Electric Picnic: Enthusiastic crowd greet emerging superstar Billie Eilish

The precocious 17-year-old LA songstress, whose March debut album, When We All Fall Asleep, Where Do We Go? made her the first ever artist born in the new millennium to have a number one album in the US album charts, has been catapulted to stardom and hailed as the voice of a new generation.

Electric Picnic: Enthusiastic crowd greet emerging superstar Billie Eilish

Dire weather warnings proved premature at the opening day of Electric Picnic 2019, as revellers at the 57,000-capacity festival in Co Laois pitched their tents in balmy weather all Friday afternoon.

Campsites having opened for the festival on Thursday evening, the name on everyone’s lips on Friday was Billie Eilish. The precocious 17-year-old LA songstress, whose March debut album, When We All Fall Asleep, Where Do We Go? made her the first ever artist born in the new millennium to have a number one album in the US album charts, has been catapulted to stardom and hailed as the voice of a new generation.

Wellies on but undaunted by the gathering evening rain clouds, punters flocked from the campsites in impressive numbers into the mainstage area at 7.30pm: possibly one of the biggest crowds the mainstage has ever drawn at such an early hour on Friday evening.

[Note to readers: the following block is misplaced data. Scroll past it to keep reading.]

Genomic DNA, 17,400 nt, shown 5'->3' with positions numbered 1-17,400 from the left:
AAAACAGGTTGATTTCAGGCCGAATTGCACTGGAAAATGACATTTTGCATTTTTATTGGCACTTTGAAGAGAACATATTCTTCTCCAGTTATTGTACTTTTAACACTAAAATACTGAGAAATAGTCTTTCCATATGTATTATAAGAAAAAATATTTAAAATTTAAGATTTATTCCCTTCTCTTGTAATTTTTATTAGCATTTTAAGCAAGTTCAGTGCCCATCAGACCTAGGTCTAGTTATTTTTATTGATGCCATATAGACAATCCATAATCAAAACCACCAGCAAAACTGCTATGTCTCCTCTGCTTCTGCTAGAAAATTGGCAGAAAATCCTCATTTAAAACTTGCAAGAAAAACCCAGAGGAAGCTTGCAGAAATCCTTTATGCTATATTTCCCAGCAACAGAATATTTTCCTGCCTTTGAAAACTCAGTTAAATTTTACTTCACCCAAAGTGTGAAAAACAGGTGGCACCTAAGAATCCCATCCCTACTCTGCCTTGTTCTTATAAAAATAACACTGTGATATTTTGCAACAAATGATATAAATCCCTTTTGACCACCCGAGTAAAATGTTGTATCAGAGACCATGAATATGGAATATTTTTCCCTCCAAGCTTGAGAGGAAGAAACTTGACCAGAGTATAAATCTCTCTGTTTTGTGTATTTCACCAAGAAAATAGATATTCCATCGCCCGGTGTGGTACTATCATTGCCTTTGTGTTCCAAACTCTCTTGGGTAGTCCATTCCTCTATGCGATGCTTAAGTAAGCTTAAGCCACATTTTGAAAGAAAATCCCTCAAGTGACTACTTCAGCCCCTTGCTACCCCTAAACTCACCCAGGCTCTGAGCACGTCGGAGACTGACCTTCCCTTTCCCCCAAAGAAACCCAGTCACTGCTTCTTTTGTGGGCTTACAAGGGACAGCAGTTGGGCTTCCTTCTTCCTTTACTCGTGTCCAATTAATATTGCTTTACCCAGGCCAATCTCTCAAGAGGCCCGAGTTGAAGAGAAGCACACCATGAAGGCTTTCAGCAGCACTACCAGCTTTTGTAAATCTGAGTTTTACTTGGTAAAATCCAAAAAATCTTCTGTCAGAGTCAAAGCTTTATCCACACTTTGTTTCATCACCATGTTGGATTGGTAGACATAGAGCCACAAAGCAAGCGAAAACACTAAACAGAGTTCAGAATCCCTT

Eilish, who first sprang to prominence at just 15 with her Soundcloud-released track Ocean Eyes, immediately launched into darker and more danceable recent hits like Bad Guy and Bury A Friend, to the delight of an audience that was notably comprised of her peers.

The singer’s stage presence, husky voice and hip-hop sensibility, along with her impressively mature ability to work a crowd, proved the highlight of Friday evening, with home-grown sultry hero Hozier closing the main stage.

Changes to the festival’s layout this year has meant an extended boundary for the stages. The reggae-themed Trenchtown area and the Salty Dog stage are both now incorporated into the main arena, while an extended festival site makes room for a new area called Freetown, no doubt hoping to mimic the UK’s Boomtown festival: a new 8,000-capacity dance tent called Terminus vies for punters’ attention with cabaret and burlesque, a stage called Spike Island hosting folk and blues offerings and the Latin-themed Providencia, complete with barber shop and tequila bar.

Previous warnings from festival CEO Melvin Benn that a “zero-tolerance approach” to drugs would follow a summer of revelry that brought fresh fears about new, high-strength ecstasy tablets, as well as a fatality at Cork’s Indiependence in July, was carried through: within hours of the festival’s campsite opening on Thursday afternoon, local Gardaí in Laois Offaly were reporting drugs seizures of Cocaine, Ketamine, LSD and MDMA via their Facebook page.

Eagerly anticipated headline acts for the rest of the weekend include The Strokes, Florence & The Machine and The 1975.

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